//       possible only if Object.prototype or Array.prototype
      //       has a property |i| (very unlikely), so use a less-correct
      //       but more portable alternative.
      if (i in t)
        res[i] = fun.call(thisArg, t[i], i, t);
    }

    return res;
  };
}

Now the fun part, how do i FILTER data, then map, then reduce and get the result back.

 

Challenge:

1. A bunch of data with object such as this:  ({name: “it”, salary: 100} )

2. Filter data by name “it”

3. Provide a total sum of all salaries for that name

 

Clearly this can be achieved in an simple data.forEach(function(item….)  but with map reduce + filter its a lot more elegant , though probably not as fast.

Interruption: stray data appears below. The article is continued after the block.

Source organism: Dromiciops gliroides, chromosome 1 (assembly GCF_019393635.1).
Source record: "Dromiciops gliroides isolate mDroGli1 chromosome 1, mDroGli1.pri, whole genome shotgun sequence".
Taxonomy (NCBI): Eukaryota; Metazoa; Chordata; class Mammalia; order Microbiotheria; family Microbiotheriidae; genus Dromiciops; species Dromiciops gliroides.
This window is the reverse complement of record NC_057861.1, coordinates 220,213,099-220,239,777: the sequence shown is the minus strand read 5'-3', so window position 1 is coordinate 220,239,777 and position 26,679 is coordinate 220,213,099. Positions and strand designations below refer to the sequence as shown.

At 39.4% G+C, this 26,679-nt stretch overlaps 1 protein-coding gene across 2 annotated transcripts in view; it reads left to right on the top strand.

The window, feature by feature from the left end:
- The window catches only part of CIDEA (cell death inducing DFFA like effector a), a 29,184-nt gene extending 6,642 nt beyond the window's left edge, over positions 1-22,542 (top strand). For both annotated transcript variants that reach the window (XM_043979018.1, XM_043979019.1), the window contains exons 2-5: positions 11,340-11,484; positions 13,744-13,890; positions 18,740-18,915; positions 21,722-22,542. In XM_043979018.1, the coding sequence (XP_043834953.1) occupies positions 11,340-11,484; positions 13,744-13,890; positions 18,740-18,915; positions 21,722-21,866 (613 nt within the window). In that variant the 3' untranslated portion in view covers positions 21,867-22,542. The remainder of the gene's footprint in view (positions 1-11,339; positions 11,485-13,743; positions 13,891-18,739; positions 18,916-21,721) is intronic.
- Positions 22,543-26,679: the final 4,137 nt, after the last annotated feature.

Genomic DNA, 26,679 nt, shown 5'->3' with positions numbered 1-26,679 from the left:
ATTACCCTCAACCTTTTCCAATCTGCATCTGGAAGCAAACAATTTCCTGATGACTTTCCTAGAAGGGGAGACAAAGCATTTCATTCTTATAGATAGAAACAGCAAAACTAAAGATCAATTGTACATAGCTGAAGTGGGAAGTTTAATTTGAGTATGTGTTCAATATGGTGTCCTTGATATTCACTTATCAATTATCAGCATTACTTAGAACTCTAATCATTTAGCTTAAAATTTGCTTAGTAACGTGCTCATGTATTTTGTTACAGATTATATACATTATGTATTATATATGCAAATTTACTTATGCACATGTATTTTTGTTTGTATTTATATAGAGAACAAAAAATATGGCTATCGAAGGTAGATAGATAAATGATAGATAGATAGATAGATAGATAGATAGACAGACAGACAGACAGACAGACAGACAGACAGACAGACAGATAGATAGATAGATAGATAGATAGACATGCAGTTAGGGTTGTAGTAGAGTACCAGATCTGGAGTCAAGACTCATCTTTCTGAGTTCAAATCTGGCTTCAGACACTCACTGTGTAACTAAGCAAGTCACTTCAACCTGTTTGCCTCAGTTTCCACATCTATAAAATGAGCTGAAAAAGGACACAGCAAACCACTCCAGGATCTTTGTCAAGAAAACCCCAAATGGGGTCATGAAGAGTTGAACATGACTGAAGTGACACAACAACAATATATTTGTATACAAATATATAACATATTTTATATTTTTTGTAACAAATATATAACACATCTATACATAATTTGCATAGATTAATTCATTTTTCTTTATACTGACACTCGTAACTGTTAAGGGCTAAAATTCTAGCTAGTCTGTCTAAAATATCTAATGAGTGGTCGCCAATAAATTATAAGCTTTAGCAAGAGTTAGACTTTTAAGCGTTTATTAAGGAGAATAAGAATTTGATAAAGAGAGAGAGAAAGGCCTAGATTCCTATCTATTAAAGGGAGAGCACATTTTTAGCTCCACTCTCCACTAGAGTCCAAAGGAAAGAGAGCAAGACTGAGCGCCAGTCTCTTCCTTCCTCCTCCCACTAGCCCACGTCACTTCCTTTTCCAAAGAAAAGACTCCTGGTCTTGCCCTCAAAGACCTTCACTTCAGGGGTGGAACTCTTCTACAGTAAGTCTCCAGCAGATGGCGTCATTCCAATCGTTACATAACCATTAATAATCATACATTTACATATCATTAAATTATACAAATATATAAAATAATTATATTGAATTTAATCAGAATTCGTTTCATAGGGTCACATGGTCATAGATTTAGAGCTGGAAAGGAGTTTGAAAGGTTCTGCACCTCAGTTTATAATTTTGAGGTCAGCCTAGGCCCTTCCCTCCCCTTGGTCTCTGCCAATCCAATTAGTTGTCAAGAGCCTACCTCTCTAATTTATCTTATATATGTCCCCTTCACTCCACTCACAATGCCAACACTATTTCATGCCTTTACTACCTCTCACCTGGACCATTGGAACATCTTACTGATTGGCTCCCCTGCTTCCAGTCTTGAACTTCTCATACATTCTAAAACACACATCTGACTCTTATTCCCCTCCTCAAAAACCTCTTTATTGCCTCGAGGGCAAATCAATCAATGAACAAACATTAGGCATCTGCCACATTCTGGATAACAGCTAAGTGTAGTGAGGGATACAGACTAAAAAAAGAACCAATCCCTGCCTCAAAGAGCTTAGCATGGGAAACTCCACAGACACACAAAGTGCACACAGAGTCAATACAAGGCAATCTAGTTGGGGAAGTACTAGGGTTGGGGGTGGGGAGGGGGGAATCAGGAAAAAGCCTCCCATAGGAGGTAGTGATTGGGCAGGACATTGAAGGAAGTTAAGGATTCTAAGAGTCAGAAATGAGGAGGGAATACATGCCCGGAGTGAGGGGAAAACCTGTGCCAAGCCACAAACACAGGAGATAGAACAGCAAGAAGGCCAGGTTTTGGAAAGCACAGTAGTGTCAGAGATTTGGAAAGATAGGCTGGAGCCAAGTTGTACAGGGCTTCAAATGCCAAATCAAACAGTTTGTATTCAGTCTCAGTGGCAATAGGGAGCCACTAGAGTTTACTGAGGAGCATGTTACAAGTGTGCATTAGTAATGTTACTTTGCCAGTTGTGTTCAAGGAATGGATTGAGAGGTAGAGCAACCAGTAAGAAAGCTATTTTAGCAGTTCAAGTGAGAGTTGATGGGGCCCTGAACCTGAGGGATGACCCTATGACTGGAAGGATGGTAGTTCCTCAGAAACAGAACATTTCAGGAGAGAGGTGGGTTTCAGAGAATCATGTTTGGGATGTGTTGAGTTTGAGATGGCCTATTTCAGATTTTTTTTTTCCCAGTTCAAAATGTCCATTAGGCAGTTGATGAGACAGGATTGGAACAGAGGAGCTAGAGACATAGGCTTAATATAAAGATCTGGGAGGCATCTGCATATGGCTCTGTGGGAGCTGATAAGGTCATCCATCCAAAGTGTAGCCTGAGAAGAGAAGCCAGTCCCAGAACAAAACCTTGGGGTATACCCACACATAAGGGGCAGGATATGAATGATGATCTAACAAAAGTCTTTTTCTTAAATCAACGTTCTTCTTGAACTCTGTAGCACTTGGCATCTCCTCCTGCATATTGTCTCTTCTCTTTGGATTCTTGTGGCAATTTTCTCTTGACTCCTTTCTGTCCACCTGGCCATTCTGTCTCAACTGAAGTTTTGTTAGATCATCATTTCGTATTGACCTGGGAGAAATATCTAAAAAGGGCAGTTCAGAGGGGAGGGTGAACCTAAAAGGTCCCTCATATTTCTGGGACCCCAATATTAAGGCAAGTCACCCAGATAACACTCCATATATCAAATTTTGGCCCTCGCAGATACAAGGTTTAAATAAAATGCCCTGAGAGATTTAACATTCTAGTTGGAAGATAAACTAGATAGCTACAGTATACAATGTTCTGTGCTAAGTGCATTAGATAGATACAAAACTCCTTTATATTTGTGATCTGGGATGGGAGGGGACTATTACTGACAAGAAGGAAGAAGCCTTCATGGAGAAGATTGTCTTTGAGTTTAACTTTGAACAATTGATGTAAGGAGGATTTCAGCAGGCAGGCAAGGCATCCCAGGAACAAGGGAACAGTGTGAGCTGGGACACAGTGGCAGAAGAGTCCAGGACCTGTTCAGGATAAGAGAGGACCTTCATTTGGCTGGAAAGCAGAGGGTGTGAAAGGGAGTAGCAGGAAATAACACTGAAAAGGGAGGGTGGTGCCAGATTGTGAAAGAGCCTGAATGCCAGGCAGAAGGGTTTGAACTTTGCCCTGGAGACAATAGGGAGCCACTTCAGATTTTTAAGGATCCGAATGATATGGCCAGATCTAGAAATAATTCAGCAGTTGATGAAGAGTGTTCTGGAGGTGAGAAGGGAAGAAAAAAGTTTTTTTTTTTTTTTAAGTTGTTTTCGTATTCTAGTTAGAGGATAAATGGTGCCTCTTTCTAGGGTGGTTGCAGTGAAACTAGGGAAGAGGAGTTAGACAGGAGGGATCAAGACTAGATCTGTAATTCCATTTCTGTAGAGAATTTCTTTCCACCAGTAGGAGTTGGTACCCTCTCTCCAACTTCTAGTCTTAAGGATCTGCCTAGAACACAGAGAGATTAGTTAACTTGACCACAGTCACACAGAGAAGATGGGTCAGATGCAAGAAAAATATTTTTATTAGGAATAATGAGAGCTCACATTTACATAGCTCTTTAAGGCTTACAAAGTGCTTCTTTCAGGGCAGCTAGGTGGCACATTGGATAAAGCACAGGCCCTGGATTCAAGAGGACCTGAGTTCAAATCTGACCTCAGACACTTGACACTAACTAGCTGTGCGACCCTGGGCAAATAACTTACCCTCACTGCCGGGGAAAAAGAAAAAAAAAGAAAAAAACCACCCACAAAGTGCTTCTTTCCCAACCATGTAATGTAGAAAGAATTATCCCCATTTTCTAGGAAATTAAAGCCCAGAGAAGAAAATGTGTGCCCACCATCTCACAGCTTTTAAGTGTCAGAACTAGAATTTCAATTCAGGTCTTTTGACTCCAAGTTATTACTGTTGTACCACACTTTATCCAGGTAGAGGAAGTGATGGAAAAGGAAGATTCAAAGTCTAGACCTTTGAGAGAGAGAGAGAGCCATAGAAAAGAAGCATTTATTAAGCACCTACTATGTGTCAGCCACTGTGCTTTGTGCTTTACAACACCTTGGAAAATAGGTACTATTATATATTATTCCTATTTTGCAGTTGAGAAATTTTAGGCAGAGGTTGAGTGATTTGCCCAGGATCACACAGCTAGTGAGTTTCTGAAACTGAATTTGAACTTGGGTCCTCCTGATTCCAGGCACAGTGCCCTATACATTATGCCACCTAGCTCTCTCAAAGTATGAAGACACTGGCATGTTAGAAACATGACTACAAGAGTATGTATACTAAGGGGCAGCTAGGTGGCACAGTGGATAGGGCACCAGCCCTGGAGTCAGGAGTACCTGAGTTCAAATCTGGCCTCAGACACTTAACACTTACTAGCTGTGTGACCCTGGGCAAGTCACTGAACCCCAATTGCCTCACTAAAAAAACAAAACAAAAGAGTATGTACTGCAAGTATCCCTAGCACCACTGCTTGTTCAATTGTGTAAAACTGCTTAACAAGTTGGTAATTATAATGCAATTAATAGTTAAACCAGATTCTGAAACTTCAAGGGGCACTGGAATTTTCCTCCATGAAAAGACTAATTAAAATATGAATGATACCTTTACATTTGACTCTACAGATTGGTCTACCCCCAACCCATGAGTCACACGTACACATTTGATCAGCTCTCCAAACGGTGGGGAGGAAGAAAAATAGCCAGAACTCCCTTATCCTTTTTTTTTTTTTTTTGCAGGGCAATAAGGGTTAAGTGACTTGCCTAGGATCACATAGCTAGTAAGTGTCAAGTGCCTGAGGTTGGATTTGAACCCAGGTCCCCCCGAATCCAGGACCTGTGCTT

Here is my solution (after i sat down and refactored what i wrote during the challenge earlier )

 

var data = []

while( data.length < 100) {
   data.push({name: "it", salary: 33*data.length});
}
data.push({name: "accounting", salary: 100});

data.push({name: "acc", salary: 100});
var sum = data.filter(function(val){
	return val.name == "it"
})
.map(function(curr){
	return curr.salary;
})
.reduce(function(prev, curr){
	return prev +curr;
})

console.log(sum);

I generated a bunch of data and it prints the sum of all salaries for a name “it”.

For some reason, i thought that map and reduce would executed in parallel and would have a callback but that just means how heavily i am into NodeJS . On the next post, ill share how i truly write async code an how sorting, filtering, map/reduce can be achieved with callbacks.

 

Thanks and happy coding.